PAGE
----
Educational systems now train workers to fulfill the needs of companies. A society in which people exist for the sake of companies is a society enslaved. But there’s a deep problem with the notion that education should equal vocational training. To paraphrase a very famous and renowned person, man does not live by work alone. Indeed, the knowledge and skills needed to earn a living in a capitalist industrial economy are of little use in human relationships, and human relationships are the core of everyone’s life. Schools devoted to vocational training provide no venue for teaching cultural differences, for trying to understand the person who lives next door or in another country. Value systems are never evaluated; alternatives are never considered. As a result, although we all live on the same planet, we do not live together. At best, we only live side by side. At worst, we live to kill each other. Education as vocational training reduces everything to ideology, our devotion to which causes us to reject the stark reality that stares us in the face, because our ideologies color the realities we see and people never get wiser than those of previous generations. People have become nothing but the monkeys of hurdy gurdy grinders, tethered to grinders’ organs with tin cups in hands to be filled for the benefit of the grinders. And this is the species we refer to as sapient. What a delusion!
For many years, I have been troubled by what I saw as the results of what passes for education in America and perhaps elsewhere too. Why is it, do you suppose, that one generation does not seem to get any smarter than the previous one? Oh, it may know more of this or that, but what it “knows” does not translate into smarts. In other words, why don’t people ever seem to get wiser? Why do they repeat the same mistakes over and over?
For centuries, an education was thought to be comprised of considerably more than one providing the skills and requirements needed to carry on a trade or profession. For instance, consider this passage:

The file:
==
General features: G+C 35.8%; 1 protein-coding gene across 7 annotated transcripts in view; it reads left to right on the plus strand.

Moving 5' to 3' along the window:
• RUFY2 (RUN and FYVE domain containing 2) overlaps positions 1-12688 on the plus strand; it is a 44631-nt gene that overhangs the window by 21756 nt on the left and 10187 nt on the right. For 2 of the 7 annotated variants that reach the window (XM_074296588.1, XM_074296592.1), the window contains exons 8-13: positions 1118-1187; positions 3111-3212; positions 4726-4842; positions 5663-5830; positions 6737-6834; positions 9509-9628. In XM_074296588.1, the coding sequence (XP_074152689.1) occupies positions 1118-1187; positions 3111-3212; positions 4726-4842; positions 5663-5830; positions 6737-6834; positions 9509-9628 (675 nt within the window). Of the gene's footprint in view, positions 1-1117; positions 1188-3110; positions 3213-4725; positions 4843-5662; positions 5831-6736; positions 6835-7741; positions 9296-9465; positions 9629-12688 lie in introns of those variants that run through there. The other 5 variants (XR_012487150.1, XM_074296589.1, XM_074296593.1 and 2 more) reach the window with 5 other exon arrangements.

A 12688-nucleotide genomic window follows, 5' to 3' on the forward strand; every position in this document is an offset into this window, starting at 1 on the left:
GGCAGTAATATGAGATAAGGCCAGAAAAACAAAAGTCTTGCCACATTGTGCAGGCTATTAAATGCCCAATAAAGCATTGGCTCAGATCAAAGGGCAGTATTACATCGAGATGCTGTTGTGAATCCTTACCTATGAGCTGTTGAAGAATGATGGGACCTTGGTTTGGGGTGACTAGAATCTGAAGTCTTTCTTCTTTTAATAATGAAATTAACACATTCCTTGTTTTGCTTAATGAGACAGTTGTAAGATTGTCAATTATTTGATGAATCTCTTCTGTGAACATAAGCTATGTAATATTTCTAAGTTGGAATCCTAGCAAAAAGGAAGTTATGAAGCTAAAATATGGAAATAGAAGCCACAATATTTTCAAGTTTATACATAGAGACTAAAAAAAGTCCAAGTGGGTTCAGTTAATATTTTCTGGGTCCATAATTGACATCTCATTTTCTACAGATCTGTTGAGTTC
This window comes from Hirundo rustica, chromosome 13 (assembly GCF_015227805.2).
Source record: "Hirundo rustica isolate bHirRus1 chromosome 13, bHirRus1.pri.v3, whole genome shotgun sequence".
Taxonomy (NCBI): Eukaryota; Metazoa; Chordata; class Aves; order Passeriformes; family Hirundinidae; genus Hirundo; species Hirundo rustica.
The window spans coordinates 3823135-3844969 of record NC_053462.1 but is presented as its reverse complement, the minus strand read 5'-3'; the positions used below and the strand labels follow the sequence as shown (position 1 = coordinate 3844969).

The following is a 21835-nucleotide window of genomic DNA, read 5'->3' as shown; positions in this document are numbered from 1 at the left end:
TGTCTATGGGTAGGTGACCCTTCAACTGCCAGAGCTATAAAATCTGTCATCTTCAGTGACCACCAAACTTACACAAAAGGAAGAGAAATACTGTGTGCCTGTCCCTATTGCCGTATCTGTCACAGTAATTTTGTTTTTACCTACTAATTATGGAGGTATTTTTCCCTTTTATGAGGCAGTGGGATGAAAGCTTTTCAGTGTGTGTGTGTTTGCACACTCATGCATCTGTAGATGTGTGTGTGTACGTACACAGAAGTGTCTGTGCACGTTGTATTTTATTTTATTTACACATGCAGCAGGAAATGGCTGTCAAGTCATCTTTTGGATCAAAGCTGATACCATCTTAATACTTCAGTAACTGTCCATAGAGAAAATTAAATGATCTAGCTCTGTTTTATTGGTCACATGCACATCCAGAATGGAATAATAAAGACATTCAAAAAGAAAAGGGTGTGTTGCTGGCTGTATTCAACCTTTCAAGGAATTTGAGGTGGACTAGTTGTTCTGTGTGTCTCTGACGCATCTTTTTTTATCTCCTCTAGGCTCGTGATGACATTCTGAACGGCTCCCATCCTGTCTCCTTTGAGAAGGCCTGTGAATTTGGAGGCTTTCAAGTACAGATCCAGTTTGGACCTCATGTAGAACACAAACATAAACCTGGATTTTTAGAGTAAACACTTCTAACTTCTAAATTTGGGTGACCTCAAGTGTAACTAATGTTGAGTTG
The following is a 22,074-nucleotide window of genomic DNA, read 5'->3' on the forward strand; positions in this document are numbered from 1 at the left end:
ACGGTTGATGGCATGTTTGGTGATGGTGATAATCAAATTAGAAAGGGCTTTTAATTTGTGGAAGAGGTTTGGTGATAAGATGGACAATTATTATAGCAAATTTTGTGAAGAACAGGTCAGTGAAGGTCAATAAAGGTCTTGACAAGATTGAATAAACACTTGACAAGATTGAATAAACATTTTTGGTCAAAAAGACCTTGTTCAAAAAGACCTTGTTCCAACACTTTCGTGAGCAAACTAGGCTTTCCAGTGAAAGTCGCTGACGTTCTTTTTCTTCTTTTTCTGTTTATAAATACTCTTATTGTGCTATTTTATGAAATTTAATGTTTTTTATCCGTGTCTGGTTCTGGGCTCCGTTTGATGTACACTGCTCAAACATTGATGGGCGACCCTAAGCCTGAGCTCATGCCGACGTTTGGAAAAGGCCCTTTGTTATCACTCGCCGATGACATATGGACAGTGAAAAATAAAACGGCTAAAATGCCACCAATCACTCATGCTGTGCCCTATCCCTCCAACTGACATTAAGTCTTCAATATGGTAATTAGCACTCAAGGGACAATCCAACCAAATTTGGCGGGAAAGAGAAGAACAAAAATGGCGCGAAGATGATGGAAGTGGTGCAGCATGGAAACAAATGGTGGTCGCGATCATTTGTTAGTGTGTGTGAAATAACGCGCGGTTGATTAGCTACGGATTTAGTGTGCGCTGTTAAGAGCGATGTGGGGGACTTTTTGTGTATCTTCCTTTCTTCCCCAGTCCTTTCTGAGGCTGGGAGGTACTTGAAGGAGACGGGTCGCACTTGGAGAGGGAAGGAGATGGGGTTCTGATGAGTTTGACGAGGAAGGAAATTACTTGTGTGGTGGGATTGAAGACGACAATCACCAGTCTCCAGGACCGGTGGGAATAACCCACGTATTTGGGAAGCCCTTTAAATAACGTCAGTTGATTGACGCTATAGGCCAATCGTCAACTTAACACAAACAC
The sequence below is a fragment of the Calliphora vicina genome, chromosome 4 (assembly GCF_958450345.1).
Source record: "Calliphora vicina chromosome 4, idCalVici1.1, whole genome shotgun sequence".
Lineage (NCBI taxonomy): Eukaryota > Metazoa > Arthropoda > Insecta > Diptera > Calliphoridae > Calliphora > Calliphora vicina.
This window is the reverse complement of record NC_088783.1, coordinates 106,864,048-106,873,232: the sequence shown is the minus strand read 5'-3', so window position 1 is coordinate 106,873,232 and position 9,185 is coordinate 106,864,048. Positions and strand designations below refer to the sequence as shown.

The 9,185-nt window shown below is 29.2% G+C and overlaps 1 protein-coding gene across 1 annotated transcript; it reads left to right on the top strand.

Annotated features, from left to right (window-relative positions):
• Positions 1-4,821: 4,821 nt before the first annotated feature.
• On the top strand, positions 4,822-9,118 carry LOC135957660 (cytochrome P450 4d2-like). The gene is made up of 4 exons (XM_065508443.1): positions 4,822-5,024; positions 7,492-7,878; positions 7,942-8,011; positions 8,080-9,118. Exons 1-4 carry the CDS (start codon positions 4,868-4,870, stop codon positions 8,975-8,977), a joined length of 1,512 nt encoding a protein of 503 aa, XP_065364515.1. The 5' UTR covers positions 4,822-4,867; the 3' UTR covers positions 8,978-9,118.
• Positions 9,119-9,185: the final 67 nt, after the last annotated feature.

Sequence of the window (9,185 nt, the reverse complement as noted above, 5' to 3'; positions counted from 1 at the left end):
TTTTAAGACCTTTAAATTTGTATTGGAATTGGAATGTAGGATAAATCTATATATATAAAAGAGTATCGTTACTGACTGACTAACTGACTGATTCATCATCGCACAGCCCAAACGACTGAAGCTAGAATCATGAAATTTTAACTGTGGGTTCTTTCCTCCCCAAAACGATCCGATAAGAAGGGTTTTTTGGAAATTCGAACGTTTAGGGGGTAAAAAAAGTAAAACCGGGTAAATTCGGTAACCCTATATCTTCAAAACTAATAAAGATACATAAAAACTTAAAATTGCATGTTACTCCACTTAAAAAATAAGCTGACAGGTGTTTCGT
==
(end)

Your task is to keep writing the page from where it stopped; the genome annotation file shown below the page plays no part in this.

“Education is not the same as training. Plato made the distinction between techne (skill) and episteme (knowledge). Becoming an educated person goes beyond the acquisition of a technical skill. It requires an understanding of one’s place in the world—cultural as well as natural—in pursuit of a productive and meaningful life. And it requires historical perspective so that one does not just live, as Edmund Burke said, like ‘the flies of a summer,’ born one day and gone the next, but as part of that ‘social contract’ that binds our generation to those who have come before and to those who are yet to be born.
An education that achieves those goals must include the study of what Matthew Arnold called ‘the best that has been known and said.’ It must comprehend the whole—the human world and its history, our own culture and those very different from ours. . . .” […]
* EVERYTHING YOU THOUGHT YOU KNEW ABOUT LEARNING IS WRONG
By Garth Sundem, Wired
Taking notes during class? Topic-focused study? A consistent learning environment? All are exactly opposite of the best strategies for learning.
I recently had the good fortune to interview Robert Bjork, the director of the UCLA Learning and Forgetting Lab, a distinguished professor of psychology, and a massively renowned expert on packing things in your brain in a way that keeps them from leaking out.
It turns out that everything I thought I knew about learning is wrong.
First, he told me, think about how you attack a pile of study material. […]